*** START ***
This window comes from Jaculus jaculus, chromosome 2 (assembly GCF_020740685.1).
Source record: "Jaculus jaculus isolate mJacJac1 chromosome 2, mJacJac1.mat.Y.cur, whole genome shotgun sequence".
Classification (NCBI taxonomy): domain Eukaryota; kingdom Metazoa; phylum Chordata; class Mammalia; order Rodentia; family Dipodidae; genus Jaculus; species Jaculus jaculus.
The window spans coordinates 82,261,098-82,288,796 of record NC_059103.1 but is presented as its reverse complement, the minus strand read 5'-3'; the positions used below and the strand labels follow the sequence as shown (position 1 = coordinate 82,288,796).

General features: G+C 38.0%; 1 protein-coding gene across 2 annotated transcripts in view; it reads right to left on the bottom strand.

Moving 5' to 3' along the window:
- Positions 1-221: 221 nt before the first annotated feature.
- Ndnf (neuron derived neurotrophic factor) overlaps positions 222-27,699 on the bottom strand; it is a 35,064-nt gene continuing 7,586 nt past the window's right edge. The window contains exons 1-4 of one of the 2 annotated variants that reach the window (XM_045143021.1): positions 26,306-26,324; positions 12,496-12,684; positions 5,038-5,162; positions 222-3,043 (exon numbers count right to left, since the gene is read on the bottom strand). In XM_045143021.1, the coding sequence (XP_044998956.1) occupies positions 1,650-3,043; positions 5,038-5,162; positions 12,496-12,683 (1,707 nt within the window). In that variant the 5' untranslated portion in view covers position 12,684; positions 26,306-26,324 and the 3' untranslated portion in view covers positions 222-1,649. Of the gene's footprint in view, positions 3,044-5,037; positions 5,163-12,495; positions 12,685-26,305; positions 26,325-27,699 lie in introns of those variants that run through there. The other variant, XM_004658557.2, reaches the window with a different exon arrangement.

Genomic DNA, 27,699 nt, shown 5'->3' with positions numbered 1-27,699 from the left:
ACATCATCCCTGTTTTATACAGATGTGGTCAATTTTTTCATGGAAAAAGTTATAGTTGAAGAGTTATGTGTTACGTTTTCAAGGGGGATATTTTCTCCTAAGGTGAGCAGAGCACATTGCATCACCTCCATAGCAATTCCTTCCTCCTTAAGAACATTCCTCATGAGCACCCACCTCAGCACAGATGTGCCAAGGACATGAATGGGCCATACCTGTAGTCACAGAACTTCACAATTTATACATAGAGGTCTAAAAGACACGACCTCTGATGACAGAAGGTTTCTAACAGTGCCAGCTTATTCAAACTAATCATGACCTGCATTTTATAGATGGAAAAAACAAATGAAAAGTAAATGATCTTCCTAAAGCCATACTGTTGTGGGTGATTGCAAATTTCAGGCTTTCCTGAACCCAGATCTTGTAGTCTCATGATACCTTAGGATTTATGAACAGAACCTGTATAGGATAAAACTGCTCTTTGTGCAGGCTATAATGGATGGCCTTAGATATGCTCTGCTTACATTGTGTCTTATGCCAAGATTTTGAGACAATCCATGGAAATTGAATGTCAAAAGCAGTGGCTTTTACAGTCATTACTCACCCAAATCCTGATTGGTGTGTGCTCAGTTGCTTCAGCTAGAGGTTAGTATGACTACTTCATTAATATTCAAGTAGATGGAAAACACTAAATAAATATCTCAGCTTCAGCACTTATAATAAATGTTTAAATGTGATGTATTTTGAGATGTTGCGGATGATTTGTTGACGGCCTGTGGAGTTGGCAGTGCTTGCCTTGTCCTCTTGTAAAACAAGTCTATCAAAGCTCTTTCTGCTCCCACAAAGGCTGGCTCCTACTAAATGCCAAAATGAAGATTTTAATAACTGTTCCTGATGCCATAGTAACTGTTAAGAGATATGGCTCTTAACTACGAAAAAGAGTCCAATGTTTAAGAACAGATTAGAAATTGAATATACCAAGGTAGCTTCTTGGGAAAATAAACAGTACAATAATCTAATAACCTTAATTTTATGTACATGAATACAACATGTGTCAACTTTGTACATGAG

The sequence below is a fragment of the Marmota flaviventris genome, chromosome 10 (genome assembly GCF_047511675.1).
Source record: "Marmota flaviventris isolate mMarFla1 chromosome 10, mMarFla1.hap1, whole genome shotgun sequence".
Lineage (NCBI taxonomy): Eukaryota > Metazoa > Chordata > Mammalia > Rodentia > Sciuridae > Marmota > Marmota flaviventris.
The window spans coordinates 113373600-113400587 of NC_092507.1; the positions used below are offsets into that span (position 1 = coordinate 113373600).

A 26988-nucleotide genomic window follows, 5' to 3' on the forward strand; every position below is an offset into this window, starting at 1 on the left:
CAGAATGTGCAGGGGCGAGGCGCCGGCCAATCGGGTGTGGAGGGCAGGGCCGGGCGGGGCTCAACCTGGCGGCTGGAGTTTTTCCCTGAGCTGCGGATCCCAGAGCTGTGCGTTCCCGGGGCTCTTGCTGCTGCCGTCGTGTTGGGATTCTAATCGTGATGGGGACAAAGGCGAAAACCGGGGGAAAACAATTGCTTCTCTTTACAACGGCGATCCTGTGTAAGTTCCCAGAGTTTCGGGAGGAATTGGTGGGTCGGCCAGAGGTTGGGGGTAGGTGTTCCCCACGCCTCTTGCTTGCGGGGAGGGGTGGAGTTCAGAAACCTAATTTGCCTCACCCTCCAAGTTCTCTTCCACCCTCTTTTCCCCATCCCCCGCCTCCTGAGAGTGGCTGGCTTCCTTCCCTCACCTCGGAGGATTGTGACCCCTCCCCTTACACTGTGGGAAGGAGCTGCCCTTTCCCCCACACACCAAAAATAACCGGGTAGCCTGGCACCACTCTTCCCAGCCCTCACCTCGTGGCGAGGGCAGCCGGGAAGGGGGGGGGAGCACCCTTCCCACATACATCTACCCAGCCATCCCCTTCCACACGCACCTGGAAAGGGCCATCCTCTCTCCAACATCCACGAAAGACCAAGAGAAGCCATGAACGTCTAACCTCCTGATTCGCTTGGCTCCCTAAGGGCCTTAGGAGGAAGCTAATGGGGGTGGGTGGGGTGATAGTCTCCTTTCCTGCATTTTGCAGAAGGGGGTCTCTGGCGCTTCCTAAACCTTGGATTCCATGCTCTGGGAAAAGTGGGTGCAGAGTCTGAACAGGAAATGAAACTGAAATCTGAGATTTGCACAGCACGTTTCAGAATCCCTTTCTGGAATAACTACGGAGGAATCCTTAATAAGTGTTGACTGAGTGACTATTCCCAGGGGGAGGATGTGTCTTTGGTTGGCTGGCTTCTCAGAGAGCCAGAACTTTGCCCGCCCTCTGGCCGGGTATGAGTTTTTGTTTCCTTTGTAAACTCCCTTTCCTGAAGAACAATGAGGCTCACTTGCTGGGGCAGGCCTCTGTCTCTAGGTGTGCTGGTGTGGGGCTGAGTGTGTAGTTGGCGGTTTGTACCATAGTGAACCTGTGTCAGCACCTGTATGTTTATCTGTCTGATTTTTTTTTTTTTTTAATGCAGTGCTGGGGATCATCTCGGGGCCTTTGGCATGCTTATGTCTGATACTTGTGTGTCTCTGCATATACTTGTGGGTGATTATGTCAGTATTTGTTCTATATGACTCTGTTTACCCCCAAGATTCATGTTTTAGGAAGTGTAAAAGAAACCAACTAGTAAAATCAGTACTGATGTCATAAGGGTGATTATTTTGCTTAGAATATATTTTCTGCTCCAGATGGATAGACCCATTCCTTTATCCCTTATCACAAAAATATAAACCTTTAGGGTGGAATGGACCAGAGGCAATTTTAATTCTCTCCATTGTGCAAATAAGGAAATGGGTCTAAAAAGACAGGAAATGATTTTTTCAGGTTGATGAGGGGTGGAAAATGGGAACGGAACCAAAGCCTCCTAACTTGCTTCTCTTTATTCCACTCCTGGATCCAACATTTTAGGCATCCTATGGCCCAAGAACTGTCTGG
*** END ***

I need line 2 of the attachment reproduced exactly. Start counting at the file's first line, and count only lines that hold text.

Source record: "Jaculus jaculus isolate mJacJac1 chromosome 2, mJacJac1.mat.Y.cur, whole genome shotgun sequence".